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Resource Documents: Noise (681 items)


(noise inside entry vestibule at midnight, 3 1.5-MW GE turbines 1500 feet downwind, Bliss, N.Y.)

Also see NWW press release on noise

Unless indicated otherwise, documents presented here are not the product of nor are they necessarily endorsed by National Wind Watch. These resource documents are shared here to assist anyone wishing to research the issue of industrial wind power and the impacts of its development. The information should be evaluated by each reader to come to their own conclusions about the many areas of debate. • The copyrights reside with the sources indicated. As part of its noncommercial effort to present the environmental, social, scientific, and economic issues of large-scale wind power development to a global audience seeking such information, National Wind Watch endeavors to observe “fair use” as provided for in section 107 of U.S. Copyright Law and similar “fair dealing” provisions of the copyright laws of other nations.

Date added:  February 11, 2023
Noise, Regulations, U.K.Print storyE-mail story

Review of noise guidance for onshore wind turbines: report for UK government

Author:  WSP

This study aimed to answer the question: in view of government policies on noise and commitments to Net Zero, should the existing ETSU-R-97 noise assessment guidance for wind turbines be updated, and if so, how?

Onshore wind is recognised as one of the lowest-cost sources of renewable electricity generation. A sustained growth in capacity is also seen as a keen enabler of the UK government’s commitment to deliver a net zero economy by 2050.

Using our expertise in acoustics, planning and environmental assessments for renewables, we delivered this study on behalf of the UK government Department for Business, Energy & Industrial Strategy (BEIS) to review the UK onshore commercial wind turbine noise assessment guidance (a document known as ETSU-R-97).

Since the ETSU-R-97 guidance was published in 1996, the context has changed:

Our report recommends key areas of the guidance that would benefit from being updated, and provides recommendations for further evidence needed to support updates identified. These include revisiting the framework of noise limits, and establishing new guidance to support assessment and control of the potential impact of AM.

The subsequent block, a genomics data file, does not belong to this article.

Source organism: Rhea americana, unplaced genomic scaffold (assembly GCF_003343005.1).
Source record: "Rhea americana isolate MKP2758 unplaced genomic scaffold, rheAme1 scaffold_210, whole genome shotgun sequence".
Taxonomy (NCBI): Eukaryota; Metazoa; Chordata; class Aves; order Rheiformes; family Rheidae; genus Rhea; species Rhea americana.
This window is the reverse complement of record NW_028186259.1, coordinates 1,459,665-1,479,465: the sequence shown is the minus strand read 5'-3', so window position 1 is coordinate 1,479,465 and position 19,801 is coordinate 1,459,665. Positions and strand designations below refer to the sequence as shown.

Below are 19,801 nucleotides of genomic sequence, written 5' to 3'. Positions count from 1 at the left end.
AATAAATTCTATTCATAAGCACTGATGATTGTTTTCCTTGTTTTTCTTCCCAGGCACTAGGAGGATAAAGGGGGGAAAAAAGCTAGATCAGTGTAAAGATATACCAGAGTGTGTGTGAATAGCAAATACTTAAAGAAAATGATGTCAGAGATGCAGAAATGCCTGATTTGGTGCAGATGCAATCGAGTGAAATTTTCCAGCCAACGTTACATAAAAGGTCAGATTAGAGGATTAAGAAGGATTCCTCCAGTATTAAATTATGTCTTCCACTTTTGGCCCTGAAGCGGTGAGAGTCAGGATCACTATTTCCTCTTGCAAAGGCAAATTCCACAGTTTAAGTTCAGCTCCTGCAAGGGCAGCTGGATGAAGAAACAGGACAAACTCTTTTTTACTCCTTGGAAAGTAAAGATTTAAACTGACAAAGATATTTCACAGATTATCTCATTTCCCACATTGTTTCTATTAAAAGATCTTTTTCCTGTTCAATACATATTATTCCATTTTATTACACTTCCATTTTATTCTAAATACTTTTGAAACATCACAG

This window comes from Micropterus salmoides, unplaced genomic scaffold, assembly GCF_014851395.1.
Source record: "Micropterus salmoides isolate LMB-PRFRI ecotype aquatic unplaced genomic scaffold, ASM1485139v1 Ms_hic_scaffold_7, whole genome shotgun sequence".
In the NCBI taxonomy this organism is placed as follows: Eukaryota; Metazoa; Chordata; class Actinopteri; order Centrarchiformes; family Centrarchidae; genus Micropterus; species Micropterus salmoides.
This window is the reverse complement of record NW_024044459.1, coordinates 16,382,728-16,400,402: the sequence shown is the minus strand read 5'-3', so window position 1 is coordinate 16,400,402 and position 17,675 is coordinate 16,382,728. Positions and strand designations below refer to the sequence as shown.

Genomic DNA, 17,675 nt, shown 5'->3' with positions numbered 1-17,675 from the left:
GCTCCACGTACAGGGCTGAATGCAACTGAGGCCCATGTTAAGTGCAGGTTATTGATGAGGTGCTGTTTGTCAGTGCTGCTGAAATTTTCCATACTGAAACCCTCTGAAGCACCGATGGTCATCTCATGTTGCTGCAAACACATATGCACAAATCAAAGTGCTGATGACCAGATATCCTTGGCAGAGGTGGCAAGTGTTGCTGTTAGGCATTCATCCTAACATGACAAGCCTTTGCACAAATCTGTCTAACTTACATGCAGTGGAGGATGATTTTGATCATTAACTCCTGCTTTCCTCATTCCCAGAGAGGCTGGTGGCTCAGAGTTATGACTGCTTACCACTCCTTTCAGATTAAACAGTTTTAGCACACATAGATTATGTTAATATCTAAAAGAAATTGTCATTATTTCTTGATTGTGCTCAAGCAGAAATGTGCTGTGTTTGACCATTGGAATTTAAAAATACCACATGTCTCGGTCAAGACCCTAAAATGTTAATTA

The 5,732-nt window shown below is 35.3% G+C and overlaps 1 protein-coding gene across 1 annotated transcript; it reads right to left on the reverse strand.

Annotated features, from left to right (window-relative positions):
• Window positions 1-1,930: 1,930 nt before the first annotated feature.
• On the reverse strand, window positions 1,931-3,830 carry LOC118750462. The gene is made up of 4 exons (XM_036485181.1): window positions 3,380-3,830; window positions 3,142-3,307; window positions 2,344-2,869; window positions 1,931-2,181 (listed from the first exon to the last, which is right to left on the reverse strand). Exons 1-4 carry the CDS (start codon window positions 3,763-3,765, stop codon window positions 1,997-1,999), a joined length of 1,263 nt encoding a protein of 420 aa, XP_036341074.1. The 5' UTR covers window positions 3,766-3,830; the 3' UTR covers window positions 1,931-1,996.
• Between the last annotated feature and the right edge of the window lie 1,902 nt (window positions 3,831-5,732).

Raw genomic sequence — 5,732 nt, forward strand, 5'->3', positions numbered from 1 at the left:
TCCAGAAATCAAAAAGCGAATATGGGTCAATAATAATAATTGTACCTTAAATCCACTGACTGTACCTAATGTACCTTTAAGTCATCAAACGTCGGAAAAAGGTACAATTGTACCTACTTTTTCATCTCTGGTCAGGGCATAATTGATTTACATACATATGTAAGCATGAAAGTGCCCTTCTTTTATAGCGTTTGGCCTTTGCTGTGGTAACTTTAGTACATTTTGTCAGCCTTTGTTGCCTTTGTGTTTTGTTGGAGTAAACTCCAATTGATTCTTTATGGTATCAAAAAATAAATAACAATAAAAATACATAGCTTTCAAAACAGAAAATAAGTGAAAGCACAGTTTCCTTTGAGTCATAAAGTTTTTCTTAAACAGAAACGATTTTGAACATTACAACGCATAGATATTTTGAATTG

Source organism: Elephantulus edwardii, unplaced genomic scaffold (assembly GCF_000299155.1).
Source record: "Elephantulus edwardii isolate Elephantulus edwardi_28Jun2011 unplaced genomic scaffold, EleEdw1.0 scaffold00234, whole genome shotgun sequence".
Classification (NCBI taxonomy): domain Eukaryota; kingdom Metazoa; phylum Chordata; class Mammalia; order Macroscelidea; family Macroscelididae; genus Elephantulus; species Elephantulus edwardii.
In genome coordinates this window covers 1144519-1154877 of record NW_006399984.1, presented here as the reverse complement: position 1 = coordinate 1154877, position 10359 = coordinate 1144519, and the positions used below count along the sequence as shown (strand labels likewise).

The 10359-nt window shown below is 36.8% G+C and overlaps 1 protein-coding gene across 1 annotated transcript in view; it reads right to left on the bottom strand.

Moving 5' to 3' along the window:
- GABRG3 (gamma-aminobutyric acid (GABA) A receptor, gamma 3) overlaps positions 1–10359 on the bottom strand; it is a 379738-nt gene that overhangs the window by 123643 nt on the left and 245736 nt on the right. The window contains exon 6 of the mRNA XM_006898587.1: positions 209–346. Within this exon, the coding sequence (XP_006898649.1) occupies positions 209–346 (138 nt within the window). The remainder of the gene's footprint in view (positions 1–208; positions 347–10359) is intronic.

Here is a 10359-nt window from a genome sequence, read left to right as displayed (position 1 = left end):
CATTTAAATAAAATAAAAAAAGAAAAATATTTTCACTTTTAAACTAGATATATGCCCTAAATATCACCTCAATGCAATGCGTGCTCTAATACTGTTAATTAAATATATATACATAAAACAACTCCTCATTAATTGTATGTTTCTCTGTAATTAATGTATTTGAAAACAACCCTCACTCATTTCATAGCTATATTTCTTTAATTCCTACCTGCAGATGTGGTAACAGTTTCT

Our recommendations will help to ensure that guidance for local planning authorities, developers and operators is the most relevant and up-to-date possible, supporting robust planning and assessment processes for managing the potential impacts of noise from wind turbines, which in turn will contribute to sustainable delivery of onshore wind energy.

How did we approach the study?

WSP’s acoustics team worked closely with a steering group including BEIS, the Department for Environment, Food & Rural Affairs (Defra), the Department for Levelling Up, Housing & Communities, the Scottish Government, the Welsh Government, and the Northern Ireland Executive.

The study comprised three workstreams:

The evidence review employed two stages of systematic literature search and screening of a wide range of publications identified from peer-reviewed literature databases, scientific conferences, official reports, guidelines and standards. In total, 132 publications were reviewed for evidence relevant to the research.

The stakeholder engagement survey included a questionnaire, and focus interviews with identified key stakeholders. In total 32 organisations responded to the questionnaire and 6 key stakeholders were interviewed.

The field measurement exercise collected a ‘snapshot’ of wind turbine sound data from seven wind farm sites during conditions thought likely to enable the detection of amplitude modulation at ranges representative of wind farm neighbours.

What is amplitude modulation?

A feature of wind turbine sound commonly known as amplitude modulation (AM). This is a regular fluctuation of the sound level associated with the passage of the blades. It is often described subjectively as a ‘swish’ or ‘whoomph’ sound.

Areas for increased focus:

Our analysis indicates that the existing guidance would benefit from updating in two key areas: